I had a great conversation the other day with Mike McKinney. One topic in particular really stuck with me and now I can't seem to shake it. Mike and I had been talking about design philosophies and what it takes to do smart implementation, especially as a government contractor. We both lamented the environment of design and implementation bloat in which we seemed to find ourselves. Bloat does not fly in government contracting. Time and money resources are extremely tight and skillsets are scarce. Mike noted that "ever since the 'Gang of Four' book came out everyone thinks they are an architect and everyone wants to build a framework." I couldn't have agreed more. Ugh, that word: "framework." I've used it many times myself, but if I never see or hear or use it again I wouldn't be unhappy about it.
The purpose of design patterns isn't necessarily to build huge, abstract libraries of software components. The purpose of design patterns isn't necessarily to solve common programming problems for other programmers. A wonderful thing about design patterns is that they are something familiar to rely on when confronted with new problems.
I've used dozens of patterns and I've even participated in writing a framework or two. But the world needs only so many frameworks. At the same time there are no shortages of hard problems to solve for which design patterns are quite, quite useful. I don't have time, money, or expertise for all the frameworks I'd otherwise need to get the job done. I need robust, reliable patterns and people skilled enough to recognize how to implement them to solve customers' problems.
So, attention all developers: Don't just think of design patterns as architectural building blocks. Sure, they are that. But think also of design patterns as tools in a toolbox.
When we're confronted with a domain-specific problem we should build neither point-to-point solutions nor frameworks. Instead, use patterns to solve a domain-specific problem in a reliable way. Point-to-point solutions require niche skillsets, are complicated, and don't scale well. Yet, we don't have time or resources to build frameworks and there wouldn't be much of a market for them if we did. Either that or our frameworks have to be raised up to such a level of abstraction that we end up forcing domain-specific stakeholders into our patterns rather than molding our patterns around domain-specific use cases.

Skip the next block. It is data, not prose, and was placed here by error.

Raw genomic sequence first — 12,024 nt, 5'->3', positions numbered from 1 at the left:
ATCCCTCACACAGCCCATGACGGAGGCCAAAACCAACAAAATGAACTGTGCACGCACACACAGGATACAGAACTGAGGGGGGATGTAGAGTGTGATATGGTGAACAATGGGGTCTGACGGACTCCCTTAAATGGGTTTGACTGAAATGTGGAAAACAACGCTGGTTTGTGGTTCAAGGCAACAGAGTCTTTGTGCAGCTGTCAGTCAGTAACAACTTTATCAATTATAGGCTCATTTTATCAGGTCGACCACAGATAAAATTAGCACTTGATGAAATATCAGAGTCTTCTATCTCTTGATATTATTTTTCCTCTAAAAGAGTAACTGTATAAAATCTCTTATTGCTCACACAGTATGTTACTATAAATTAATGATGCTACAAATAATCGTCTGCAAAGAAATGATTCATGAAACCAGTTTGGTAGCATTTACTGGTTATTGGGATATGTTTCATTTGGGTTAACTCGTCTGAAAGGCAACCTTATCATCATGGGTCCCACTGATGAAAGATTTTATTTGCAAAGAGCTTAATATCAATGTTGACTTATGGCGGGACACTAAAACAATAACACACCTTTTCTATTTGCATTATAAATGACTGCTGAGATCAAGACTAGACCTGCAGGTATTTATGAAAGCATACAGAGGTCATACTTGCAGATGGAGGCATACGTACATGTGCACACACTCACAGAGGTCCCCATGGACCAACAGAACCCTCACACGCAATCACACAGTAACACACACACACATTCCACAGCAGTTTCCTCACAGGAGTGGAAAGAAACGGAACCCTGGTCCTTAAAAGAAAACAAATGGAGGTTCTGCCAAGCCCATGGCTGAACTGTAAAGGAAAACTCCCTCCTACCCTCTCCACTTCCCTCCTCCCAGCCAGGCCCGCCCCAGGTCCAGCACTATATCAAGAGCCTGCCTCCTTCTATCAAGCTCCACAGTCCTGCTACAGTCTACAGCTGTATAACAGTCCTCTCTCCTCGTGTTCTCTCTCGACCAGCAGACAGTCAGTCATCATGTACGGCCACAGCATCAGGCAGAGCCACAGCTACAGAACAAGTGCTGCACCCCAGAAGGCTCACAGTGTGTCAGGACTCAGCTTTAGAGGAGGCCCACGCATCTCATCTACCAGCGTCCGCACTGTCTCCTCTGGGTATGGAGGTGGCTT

So, what is a good example of how we use patterns to solve domain-specific problems without building a framework? ETLV is a good example:
You don't need a framework to implement this pattern. Simply recognize that the solution to interoperability among domain-specific applications is the production and consumption of well-formed Unicode data. If someone gives you a data source and is looking for a way to visualize it you could look for a visualization API and use point-to-point integration to read the data and constuct objects from the API. But then what do you do when someone hands you another data source? What if the new source lends itself to a new visualization technique? What if the API you chose the first time around doesn't support that technique? Well, perhaps you have job security as a software integrator. On the other hand, if you want to maintain separation of concerns and implement a robust, flexible solution you could follow a pattern based on decoupling data from proprietary or domain-specific formats and transforming data into views using standard, ubiquitous processors. This effectively changes the integration and interoperability problem into a easier-to-solve scalability problem. Point-to-point integration is neither simple nor scalable. However, given any data source expressed as well-formed Unicode we can write a practically boundless number of transformations to produce a practically boundless number of views and applications. It takes a pattern but not a framework.